The State Reserve Police force is instrumental in managing disasters, anti-Naxal operations, security of vital installations, amongst other wide-ranging functions. But the Amravati battalion in Maharashtra does a little more apart from their regular tasks. Recently, commanding officer Harssh Poddar smashed cop stereotypes by taking up groundbreaking projects pertaining to environmental conservation with his team.
Poddar had only recently shifted to Amravati’s SRPF base in the second half of 2020, and that's when he noticed a waterbody that lay between the city and the SRPF battalion base camp. The area was being used as a dumping ground, clogged with garbage. Additionally, owing to large-scale fishing, huge quantities of plastic nets and fishing gear were being dumped into the lake, leading to plastic and water pollution. This disturbed Poddar, as he believed that nature fills you with abundance when you respect it. Pondering over what can be done, he sensed that for a drought-prone region like Amravati, this lake could be the panacea to several problems related to water scarcity.
Bringing life back
Gearing up, the team cleaned the lake, totally free of any garbage, stirred the silt clear of any residues and rejuvenated the waterbody. To maintain the biological oxygen demand, they also planted 3 varieties of aquatic plants in the water that were known to pump out immense oxygen. In a month, micro-life had started growing. Tiny fish were found along with a few aquatic plants growing on their own.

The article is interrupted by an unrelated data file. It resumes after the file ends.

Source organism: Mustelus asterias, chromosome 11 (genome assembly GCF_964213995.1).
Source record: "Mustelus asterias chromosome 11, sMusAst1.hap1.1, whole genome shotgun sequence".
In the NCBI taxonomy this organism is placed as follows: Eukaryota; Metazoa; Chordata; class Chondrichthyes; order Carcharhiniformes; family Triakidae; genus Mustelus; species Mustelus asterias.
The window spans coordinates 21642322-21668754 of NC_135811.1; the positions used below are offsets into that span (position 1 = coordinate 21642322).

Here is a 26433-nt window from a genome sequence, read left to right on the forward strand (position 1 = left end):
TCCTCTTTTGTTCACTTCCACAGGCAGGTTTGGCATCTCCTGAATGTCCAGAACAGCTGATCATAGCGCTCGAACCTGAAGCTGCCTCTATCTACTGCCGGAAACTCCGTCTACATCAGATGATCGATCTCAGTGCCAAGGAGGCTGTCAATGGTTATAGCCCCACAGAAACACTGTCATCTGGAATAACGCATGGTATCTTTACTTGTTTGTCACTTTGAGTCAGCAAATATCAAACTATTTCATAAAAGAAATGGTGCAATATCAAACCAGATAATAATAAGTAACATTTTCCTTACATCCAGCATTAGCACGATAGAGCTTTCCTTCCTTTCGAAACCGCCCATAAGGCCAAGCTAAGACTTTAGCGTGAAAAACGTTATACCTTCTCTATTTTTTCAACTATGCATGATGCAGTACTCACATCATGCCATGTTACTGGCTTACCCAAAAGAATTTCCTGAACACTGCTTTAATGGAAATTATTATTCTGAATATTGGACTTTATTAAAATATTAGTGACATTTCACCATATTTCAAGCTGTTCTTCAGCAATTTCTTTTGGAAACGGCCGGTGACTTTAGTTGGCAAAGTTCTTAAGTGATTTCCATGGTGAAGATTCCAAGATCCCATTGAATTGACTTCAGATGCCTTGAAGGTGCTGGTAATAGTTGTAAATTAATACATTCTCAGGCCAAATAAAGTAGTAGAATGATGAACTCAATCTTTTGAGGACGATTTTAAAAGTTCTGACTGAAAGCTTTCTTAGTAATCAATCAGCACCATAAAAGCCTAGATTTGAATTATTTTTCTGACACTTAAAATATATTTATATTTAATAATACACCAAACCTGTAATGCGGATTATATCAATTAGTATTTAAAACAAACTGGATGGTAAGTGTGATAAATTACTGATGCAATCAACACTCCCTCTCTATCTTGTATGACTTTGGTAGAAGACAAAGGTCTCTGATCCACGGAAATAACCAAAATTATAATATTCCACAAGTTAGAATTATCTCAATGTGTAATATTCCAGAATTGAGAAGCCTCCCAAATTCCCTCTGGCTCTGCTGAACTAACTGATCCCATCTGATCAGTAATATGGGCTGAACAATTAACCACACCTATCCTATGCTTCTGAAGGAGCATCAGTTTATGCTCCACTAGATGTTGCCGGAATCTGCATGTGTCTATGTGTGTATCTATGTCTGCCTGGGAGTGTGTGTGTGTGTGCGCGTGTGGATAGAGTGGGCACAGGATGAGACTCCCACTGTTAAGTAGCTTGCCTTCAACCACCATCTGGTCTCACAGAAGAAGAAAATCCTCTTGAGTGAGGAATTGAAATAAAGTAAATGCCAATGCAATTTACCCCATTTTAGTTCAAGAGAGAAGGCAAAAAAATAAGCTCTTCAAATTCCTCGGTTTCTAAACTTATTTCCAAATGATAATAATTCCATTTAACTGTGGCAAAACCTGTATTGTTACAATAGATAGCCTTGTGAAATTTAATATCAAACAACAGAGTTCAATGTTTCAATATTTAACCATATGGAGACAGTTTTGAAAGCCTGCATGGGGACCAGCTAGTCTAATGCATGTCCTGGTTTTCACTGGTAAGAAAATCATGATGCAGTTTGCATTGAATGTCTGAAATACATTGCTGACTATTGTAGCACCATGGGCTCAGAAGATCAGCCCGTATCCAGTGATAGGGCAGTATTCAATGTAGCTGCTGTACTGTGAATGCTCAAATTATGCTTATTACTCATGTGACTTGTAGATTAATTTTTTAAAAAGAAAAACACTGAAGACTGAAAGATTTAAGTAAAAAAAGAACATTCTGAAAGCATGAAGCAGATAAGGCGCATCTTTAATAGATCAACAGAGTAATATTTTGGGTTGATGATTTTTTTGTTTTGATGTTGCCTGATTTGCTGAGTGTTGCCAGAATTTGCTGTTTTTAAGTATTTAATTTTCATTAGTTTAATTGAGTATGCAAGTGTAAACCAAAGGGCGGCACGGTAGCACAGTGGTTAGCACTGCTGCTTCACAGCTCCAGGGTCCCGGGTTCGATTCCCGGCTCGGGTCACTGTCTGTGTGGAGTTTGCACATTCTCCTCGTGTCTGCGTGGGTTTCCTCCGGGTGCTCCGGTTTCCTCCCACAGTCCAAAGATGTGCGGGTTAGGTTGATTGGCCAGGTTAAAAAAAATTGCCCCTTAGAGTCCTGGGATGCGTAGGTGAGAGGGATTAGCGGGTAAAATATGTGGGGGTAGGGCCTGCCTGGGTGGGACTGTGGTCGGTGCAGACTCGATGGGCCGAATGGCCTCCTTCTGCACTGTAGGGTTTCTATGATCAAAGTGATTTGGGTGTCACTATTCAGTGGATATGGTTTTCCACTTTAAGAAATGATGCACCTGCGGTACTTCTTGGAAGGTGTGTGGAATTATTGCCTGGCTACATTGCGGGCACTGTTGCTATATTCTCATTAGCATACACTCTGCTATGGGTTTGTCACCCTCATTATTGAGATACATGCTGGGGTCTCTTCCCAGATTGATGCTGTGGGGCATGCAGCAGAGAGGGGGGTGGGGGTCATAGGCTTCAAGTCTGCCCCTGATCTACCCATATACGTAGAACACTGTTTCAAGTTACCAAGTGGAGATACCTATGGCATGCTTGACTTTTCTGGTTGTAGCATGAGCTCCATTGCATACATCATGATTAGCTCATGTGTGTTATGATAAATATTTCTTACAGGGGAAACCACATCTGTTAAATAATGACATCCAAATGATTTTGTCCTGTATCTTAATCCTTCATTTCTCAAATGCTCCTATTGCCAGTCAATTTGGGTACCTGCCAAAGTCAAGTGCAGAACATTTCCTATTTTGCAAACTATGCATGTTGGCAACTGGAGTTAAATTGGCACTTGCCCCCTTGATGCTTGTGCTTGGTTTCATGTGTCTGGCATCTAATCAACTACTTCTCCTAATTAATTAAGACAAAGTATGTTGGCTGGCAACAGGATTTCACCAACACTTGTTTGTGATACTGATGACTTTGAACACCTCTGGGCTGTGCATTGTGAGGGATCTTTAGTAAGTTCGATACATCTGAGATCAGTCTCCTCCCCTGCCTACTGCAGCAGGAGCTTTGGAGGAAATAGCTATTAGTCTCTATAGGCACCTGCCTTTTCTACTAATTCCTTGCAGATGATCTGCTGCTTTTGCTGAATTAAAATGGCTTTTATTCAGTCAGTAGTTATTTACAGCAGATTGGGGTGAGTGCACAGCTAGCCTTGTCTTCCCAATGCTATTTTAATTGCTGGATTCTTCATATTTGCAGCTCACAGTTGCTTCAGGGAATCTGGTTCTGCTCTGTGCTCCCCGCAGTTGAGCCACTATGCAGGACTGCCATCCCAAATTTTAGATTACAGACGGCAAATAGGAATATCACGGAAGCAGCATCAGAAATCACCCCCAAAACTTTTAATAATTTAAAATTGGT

Towards December 2020, local birds flocked the waterbody. Even migratory birds began visiting the lake. Around 72 different bird varieties were spotted, out of which 30 were never seen before in the city. The rare species of Comb Duck was also found. After such development, the team was curious about the water quality. They got the water samples tested and to their joy, it was found to be potable.
Preventing man-animal conflict
After the lake rejuvenation became a successful project, a potential man-animal conflict simmering up in the outskirts of Amravati piqued Poddar’s interest. Due to acute water shortage and drying up of streams in the forest, leopards would come in search of water to the city. Because of this, every year they pick up a dog or two on their way. For instance, in the summer of 2020, leopards were seen prowling outside the houses of the SRPF staff. A pet dog was dragged from the courtyard of a house. “Today it is a pet dog but it is just a matter of time when a child or a baby could be killed,” Poddarsaid while sharing his concern.
To put an end to this issue, in winter 2020, the SRPF team led by Poddar created small water pools in the forested parts of the campus. These pools were internally connected to the lake that was rejuvenated. They also installed camera traps to monitor the animal movement near the pool. “The footage showed cubs and adult leopards coming in search of water and finding respite in the water pools. A deer was also spotted quenching its thirst,” he said. Further helping and solving the problems of the leopard movement near the police quarters. While also putting the lake to a cause.
Emphasising how in the current times of climate crisis it is crucial to contribute our best to nature, Poddar concluded that he and his team would be willing to take up many such projects in the days to come and place conservation under the spotlight.